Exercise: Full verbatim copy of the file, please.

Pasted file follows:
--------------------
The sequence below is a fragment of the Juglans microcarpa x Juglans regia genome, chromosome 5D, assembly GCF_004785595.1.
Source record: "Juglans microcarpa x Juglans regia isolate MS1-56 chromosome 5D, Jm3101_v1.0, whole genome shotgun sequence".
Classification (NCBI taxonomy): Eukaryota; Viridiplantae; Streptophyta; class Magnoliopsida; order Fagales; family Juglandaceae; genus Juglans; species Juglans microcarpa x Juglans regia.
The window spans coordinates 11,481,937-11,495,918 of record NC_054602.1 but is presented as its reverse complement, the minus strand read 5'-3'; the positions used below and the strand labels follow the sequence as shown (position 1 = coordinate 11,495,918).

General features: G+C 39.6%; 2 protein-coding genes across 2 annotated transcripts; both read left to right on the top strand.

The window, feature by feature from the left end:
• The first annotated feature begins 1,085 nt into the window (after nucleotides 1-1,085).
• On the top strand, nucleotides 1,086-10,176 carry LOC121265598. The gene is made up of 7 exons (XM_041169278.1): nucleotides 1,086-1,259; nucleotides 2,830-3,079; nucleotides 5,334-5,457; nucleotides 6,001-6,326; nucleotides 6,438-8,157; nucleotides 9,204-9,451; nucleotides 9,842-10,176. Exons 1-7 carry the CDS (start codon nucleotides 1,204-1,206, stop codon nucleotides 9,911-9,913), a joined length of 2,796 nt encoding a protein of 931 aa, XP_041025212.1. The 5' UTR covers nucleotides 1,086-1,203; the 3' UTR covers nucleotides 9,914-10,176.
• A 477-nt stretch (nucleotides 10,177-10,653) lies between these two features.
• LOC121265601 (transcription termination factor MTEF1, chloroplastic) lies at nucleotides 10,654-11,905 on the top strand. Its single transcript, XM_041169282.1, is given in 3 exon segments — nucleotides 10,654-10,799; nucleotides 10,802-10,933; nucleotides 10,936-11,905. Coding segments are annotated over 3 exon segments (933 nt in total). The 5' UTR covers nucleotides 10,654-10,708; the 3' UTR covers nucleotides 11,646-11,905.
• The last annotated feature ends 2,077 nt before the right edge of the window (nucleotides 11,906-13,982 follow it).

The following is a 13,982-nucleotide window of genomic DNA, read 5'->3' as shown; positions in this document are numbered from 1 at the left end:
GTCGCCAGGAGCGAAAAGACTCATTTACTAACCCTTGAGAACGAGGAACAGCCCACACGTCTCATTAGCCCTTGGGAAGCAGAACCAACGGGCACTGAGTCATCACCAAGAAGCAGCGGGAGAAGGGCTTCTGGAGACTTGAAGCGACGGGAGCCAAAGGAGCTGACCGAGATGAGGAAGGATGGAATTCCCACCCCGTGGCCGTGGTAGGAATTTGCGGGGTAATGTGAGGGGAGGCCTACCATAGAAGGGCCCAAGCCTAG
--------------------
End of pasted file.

The sequence below is a fragment of the Juglans microcarpa x Juglans regia genome, chromosome 5D, assembly GCF_004785595.1.
Source record: "Juglans microcarpa x Juglans regia isolate MS1-56 chromosome 5D, Jm3101_v1.0, whole genome shotgun sequence".
Classification (NCBI taxonomy): Eukaryota; Viridiplantae; Streptophyta; class Magnoliopsida; order Fagales; family Juglandaceae; genus Juglans; species Juglans microcarpa x Juglans regia.
The window spans coordinates 11,481,937-11,495,918 of record NC_054602.1 but is presented as its reverse complement, the minus strand read 5'-3'; the positions used below and the strand labels follow the sequence as shown (position 1 = coordinate 11,495,918).

General features: G+C 39.6%; 2 protein-coding genes across 2 annotated transcripts; both read left to right on the top strand.

The window, feature by feature from the left end:
• The first annotated feature begins 1,085 nt into the window (after nucleotides 1-1,085).
• On the top strand, nucleotides 1,086-10,176 carry LOC121265598. The gene is made up of 7 exons (XM_041169278.1): nucleotides 1,086-1,259; nucleotides 2,830-3,079; nucleotides 5,334-5,457; nucleotides 6,001-6,326; nucleotides 6,438-8,157; nucleotides 9,204-9,451; nucleotides 9,842-10,176. Exons 1-7 carry the CDS (start codon nucleotides 1,204-1,206, stop codon nucleotides 9,911-9,913), a joined length of 2,796 nt encoding a protein of 931 aa, XP_041025212.1. The 5' UTR covers nucleotides 1,086-1,203; the 3' UTR covers nucleotides 9,914-10,176.
• A 477-nt stretch (nucleotides 10,177-10,653) lies between these two features.
• LOC121265601 (transcription termination factor MTEF1, chloroplastic) lies at nucleotides 10,654-11,905 on the top strand. Its single transcript, XM_041169282.1, is given in 3 exon segments — nucleotides 10,654-10,799; nucleotides 10,802-10,933; nucleotides 10,936-11,905. Coding segments are annotated over 3 exon segments (933 nt in total). The 5' UTR covers nucleotides 10,654-10,708; the 3' UTR covers nucleotides 11,646-11,905.
• The last annotated feature ends 2,077 nt before the right edge of the window (nucleotides 11,906-13,982 follow it).

The following is a 13,982-nucleotide window of genomic DNA, read 5'->3' as shown; positions in this document are numbered from 1 at the left end:
GTCGCCAGGAGCGAAAAGACTCATTTACTAACCCTTGAGAACGAGGAACAGCCCACACGTCTCATTAGCCCTTGGGAAGCAGAACCAACGGGCACTGAGTCATCACCAAGAAGCAGCGGGAGAAGGGCTTCTGGAGACTTGAAGCGACGGGAGCCAAAGGAGCTGACCGAGATGAGGAAGGATGGAATTCCCACCCCGTGGCCGTGGTAGGAATTTGCGGGGTAATGTGAGGGGAGGCCTACCATAGAAGGGCCCAAGCCTAG